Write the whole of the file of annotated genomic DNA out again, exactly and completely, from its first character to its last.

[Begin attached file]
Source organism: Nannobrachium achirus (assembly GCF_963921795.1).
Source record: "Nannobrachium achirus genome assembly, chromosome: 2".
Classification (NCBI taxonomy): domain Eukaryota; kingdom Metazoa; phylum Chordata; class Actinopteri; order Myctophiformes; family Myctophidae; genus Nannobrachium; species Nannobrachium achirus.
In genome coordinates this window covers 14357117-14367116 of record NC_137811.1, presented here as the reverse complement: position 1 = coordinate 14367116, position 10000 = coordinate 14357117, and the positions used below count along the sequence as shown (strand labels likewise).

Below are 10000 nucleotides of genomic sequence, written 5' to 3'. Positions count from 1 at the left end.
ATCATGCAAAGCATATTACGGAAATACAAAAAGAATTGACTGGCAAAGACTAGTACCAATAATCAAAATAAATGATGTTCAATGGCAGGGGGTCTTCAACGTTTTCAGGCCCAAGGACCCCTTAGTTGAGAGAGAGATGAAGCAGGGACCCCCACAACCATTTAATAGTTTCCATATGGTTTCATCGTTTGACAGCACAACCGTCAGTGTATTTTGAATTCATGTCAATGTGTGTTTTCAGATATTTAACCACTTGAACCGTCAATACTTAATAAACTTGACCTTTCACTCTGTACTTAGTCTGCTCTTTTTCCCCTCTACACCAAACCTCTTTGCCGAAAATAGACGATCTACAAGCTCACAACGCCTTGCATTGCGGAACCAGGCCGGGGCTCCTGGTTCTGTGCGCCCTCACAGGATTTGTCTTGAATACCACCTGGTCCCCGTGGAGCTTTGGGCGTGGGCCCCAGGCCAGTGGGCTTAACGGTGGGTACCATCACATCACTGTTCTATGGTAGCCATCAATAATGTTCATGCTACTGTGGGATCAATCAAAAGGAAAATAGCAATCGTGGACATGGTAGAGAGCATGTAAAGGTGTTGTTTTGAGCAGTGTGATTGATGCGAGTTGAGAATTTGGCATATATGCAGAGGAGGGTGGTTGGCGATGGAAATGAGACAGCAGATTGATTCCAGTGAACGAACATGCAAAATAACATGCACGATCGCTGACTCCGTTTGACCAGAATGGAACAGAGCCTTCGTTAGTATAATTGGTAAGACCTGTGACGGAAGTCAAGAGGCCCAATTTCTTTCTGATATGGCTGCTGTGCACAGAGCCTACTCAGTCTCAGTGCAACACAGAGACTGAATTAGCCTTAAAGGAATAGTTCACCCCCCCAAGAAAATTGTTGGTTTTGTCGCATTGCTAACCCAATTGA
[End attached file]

Source organism: Nannobrachium achirus (assembly GCF_963921795.1).
Source record: "Nannobrachium achirus genome assembly, chromosome: 2".
Classification (NCBI taxonomy): domain Eukaryota; kingdom Metazoa; phylum Chordata; class Actinopteri; order Myctophiformes; family Myctophidae; genus Nannobrachium; species Nannobrachium achirus.
In genome coordinates this window covers 14357117-14367116 of record NC_137811.1, presented here as the reverse complement: position 1 = coordinate 14367116, position 10000 = coordinate 14357117, and the positions used below count along the sequence as shown (strand labels likewise).

Below are 10000 nucleotides of genomic sequence, written 5' to 3'. Positions count from 1 at the left end.
ATCATGCAAAGCATATTACGGAAATACAAAAAGAATTGACTGGCAAAGACTAGTACCAATAATCAAAATAAATGATGTTCAATGGCAGGGGGTCTTCAACGTTTTCAGGCCCAAGGACCCCTTAGTTGAGAGAGAGATGAAGCAGGGACCCCCACAACCATTTAATAGTTTCCATATGGTTTCATCGTTTGACAGCACAACCGTCAGTGTATTTTGAATTCATGTCAATGTGTGTTTTCAGATATTTAACCACTTGAACCGTCAATACTTAATAAACTTGACCTTTCACTCTGTACTTAGTCTGCTCTTTTTCCCCTCTACACCAAACCTCTTTGCCGAAAATAGACGATCTACAAGCTCACAACGCCTTGCATTGCGGAACCAGGCCGGGGCTCCTGGTTCTGTGCGCCCTCACAGGATTTGTCTTGAATACCACCTGGTCCCCGTGGAGCTTTGGGCGTGGGCCCCAGGCCAGTGGGCTTAACGGTGGGTACCATCACATCACTGTTCTATGGTAGCCATCAATAATGTTCATGCTACTGTGGGATCAATCAAAAGGAAAATAGCAATCGTGGACATGGTAGAGAGCATGTAAAGGTGTTGTTTTGAGCAGTGTGATTGATGCGAGTTGAGAATTTGGCATATATGCAGAGGAGGGTGGTTGGCGATGGAAATGAGACAGCAGATTGATTCCAGTGAACGAACATGCAAAATAACATGCACGATCGCTGACTCCGTTTGACCAGAATGGAACAGAGCCTTCGTTAGTATAATTGGTAAGACCTGTGACGGAAGTCAAGAGGCCCAATTTCTTTCTGATATGGCTGCTGTGCACAGAGCCTACTCAGTCTCAGTGCAACACAGAGACTGAATTAGCCTTAAAGGAATAGTTCACCCCCCCAAGAAAATTGTTGGTTTTGTCGCATTGCTAACCCAATTGA